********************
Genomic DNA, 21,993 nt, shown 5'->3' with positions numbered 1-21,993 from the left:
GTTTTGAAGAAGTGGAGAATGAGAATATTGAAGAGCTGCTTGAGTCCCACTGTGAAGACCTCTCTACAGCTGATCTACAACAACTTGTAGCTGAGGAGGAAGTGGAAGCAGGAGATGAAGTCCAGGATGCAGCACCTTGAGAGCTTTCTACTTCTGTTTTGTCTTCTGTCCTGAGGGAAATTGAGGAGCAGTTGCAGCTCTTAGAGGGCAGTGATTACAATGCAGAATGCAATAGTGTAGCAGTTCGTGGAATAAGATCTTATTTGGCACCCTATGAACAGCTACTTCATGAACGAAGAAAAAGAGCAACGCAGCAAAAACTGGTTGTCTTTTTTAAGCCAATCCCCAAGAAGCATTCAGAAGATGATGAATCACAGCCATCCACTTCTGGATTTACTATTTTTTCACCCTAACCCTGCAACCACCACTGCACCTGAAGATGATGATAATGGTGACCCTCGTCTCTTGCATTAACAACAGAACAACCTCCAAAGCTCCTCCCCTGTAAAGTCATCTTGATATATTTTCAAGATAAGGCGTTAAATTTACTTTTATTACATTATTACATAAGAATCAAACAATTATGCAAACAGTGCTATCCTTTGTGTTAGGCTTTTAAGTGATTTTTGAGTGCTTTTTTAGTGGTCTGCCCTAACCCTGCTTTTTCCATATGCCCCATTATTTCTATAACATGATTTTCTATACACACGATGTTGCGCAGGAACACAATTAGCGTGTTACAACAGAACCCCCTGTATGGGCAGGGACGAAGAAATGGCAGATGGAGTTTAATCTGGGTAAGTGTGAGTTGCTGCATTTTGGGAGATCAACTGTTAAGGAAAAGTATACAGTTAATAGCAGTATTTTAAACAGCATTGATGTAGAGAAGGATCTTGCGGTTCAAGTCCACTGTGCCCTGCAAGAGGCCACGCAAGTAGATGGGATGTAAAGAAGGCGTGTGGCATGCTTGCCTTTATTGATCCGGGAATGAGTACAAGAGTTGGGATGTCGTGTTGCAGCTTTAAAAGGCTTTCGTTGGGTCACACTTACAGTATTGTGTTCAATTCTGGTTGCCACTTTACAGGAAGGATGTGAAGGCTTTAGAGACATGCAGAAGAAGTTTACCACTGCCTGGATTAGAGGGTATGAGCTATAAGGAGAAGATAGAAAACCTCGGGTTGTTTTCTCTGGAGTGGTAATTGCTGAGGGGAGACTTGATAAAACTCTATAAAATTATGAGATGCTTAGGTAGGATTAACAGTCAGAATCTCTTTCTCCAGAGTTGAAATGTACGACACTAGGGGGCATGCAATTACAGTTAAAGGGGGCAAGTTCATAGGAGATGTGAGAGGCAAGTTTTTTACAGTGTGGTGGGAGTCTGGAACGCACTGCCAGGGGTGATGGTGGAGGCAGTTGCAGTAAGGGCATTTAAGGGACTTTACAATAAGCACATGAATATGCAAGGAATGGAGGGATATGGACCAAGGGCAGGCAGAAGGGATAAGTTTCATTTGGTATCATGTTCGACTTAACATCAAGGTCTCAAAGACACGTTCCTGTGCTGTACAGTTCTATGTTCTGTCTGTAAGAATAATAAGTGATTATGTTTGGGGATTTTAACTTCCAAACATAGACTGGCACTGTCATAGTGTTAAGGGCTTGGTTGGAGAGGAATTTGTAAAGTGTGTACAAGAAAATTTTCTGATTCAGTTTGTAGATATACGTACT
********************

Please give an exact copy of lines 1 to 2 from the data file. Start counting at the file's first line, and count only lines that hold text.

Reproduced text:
Genomic DNA, 21,993 nt, shown 5'->3' with positions numbered 1-21,993 from the left:
GTTTTGAAGAAGTGGAGAATGAGAATATTGAAGAGCTGCTTGAGTCCCACTGTGAAGACCTCTCTACAGCTGATCTACAACAACTTGTAGCTGAGGAGGAAGTGGAAGCAGGAGATGAAGTCCAGGATGCAGCACCTTGAGAGCTTTCTACTTCTGTTTTGTCTTCTGTCCTGAGGGAAATTGAGGAGCAGTTGCAGCTCTTAGAGGGCAGTGATTACAATGCAGAATGCAATAGTGTAGCAGTTCGTGGAATAAGATCTTATTTGGCACCCTATGAACAGCTACTTCATGAACGAAGAAAAAGAGCAACGCAGCAAAAACTGGTTGTCTTTTTTAAGCCAATCCCCAAGAAGCATTCAGAAGATGATGAATCACAGCCATCCACTTCTGGATTTACTATTTTTTCACCCTAACCCTGCAACCACCACTGCACCTGAAGATGATGATAATGGTGACCCTCGTCTCTTGCATTAACAACAGAACAACCTCCAAAGCTCCTCCCCTGTAAAGTCATCTTGATATATTTTCAAGATAAGGCGTTAAATTTACTTTTATTACATTATTACATAAGAATCAAACAATTATGCAAACAGTGCTATCCTTTGTGTTAGGCTTTTAAGTGATTTTTGAGTGCTTTTTTAGTGGTCTGCCCTAACCCTGCTTTTTCCATATGCCCCATTATTTCTATAACATGATTTTCTATACACACGATGTTGCGCAGGAACACAATTAGCGTGTTACAACAGAACCCCCTGTATGGGCAGGGACGAAGAAATGGCAGATGGAGTTTAATCTGGGTAAGTGTGAGTTGCTGCATTTTGGGAGATCAACTGTTAAGGAAAAGTATACAGTTAATAGCAGTATTTTAAACAGCATTGATGTAGAGAAGGATCTTGCGGTTCAAGTCCACTGTGCCCTGCAAGAGGCCACGCAAGTAGATGGGATGTAAAGAAGGCGTGTGGCATGCTTGCCTTTATTGATCCGGGAATGAGTACAAGAGTTGGGATGTCGTGTTGCAGCTTTAAAAGGCTTTCGTTGGGTCACACTTACAGTATTGTGTTCAATTCTGGTTGCCACTTTACAGGAAGGATGTGAAGGCTTTAGAGACATGCAGAAGAAGTTTACCACTGCCTGGATTAGAGGGTATGAGCTATAAGGAGAAGATAGAAAACCTCGGGTTGTTTTCTCTGGAGTGGTAATTGCTGAGGGGAGACTTGATAAAACTCTATAAAATTATGAGATGCTTAGGTAGGATTAACAGTCAGAATCTCTTTCTCCAGAGTTGAAATGTACGACACTAGGGGGCATGCAATTACAGTTAAAGGGGGCAAGTTCATAGGAGATGTGAGAGGCAAGTTTTTTACAGTGTGGTGGGAGTCTGGAACGCACTGCCAGGGGTGATGGTGGAGGCAGTTGCAGTAAGGGCATTTAAGGGACTTTACAATAAGCACATGAATATGCAAGGAATGGAGGGATATGGACCAAGGGCAGGCAGAAGGGATAAGTTTCATTTGGTATCATGTTCGACTTAACATCAAGGTCTCAAAGACACGTTCCTGTGCTGTACAGTTCTATGTTCTGTCTGTAAGAATAATAAGTGATTATGTTTGGGGATTTTAACTTCCAAACATAGACTGGCACTGTCATAGTGTTAAGGGCTTGGTTGGAGAGGAATTTGTAAAGTGTGTACAAGAAAATTTTCTGATTCAGTTTGTAGATATACGTACT